Last month, McDonald’s Corp begun testing its long-awaited U.S. mobile ordering app after almost a year in development. The testing will go for a few more months before the app hits public beta. Why so much of testing?
Well Starbucks Corp ran into various service hiccups when they launched their app a few years ago. App orders poured in faster than they could be processed, forming backlogs that drove away annoyed walk-in patrons.
Owing to growing competition, and the fear of losing its ‘Hip’ tag, Starbucks Inc pushed the mobile app development and rushed the half-baked app through the testing phase.
The rest is an important chapter in the history of restaurant mobility solutions that no restaurant coming with a mobile app will ever dare to ignore.
Many restaurants see mobile as a way to win back customers. Some sees it as a way to build an edge over their competitors but the project carries risks, far more than most restauranteur can fathom.
What are those risks? How to mitigate them? I have listed five tricks.
1. Scale gradually
Don’t make your app available to everyone at once. Rather, make it available to a closed group of people you believe the number app server can handle.
If everything goes as per the plan, bring more closed group into the testing circle. If you’re launching the app country wide, create such groups in every state.
When you want to expand the testing circle, open the circle to new invitees. This will test your app for inconsistencies and give you enough idea how far you must scale up your app server to cater new app users.
Once you start receiving enough good news and are confident enough, launch your app to public on the respective app stores.
2. Staff training
The customer management system your restaurant staff are familiar with may need updation to absorb the changes brought in by the new mobile apps.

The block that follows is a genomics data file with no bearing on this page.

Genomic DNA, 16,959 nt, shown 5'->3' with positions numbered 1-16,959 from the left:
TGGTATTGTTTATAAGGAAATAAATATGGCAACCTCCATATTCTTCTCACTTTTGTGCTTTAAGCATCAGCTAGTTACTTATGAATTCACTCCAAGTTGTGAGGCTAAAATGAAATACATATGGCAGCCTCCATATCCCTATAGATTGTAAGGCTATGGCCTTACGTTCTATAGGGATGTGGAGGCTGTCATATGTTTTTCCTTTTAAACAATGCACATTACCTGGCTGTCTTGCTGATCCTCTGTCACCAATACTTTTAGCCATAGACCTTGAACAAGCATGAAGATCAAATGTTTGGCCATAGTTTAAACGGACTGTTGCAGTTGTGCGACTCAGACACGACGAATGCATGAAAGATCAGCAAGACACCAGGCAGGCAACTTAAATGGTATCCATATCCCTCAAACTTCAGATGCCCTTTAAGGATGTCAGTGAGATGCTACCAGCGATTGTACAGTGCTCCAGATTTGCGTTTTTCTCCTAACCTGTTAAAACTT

This may include a major overhaul to the entire CMS or addition of minor elements. the CMS may be integrated with newer tools to make way for the app compatibility.
The POS systems may need an upgrade too. whatever is the case, you must train your staff to those changes. this may incur additional cost but believe me ‘ROI’ is almost certain.
3. Additional IT infrastructure
If you’re expecting a huge spike in the number of app orders owing to an irresistible app only offer, keep additional IT infrastructure in place in case a temporary hike in traffic overburdens your current IT capacity and you must add additional capacity to keep up with the traffic.
Collapse of the app server at the peak of an exciting offer is the last thing your customers expect.
4. Map integration
Map integration is fundamental to restaurant mobility solutions if you expect your delivery boys to deliver orders on time. finding the way to Cecilia chapman’s place at 711-2880 Nulla St.
Mankato takes far more time than reading the street address takes. Delivery boys you hire are perhaps well acquainted to the city, but you, certainly, can’t expect them to know where Mrs. Chapman lives or every other place in mankato.
Asking for direction from a passerby leaves too much to imagination. take a left turn after 15 yards is hard for an average human to decipher.
5. Track order status
Epic Delivery, for example, lets a person to track his food order on a map.
When Sam orders his favorite burger from the fast food joint app installed on his mobile, he expects to know more than what delivery time is but “is his food cooked?”, “how far on a map is his food from his home?” and “when will it reach him?”.
The more Sam knows about the status of his order more unlikely will be him to cancel the order or call the restaurant for the order status. This saves the time of both the customer and restaurant staff.
If you’re a restaurant owner, you must invest in one of the restaurant mobility solutions in the market to stay relevant to changing time.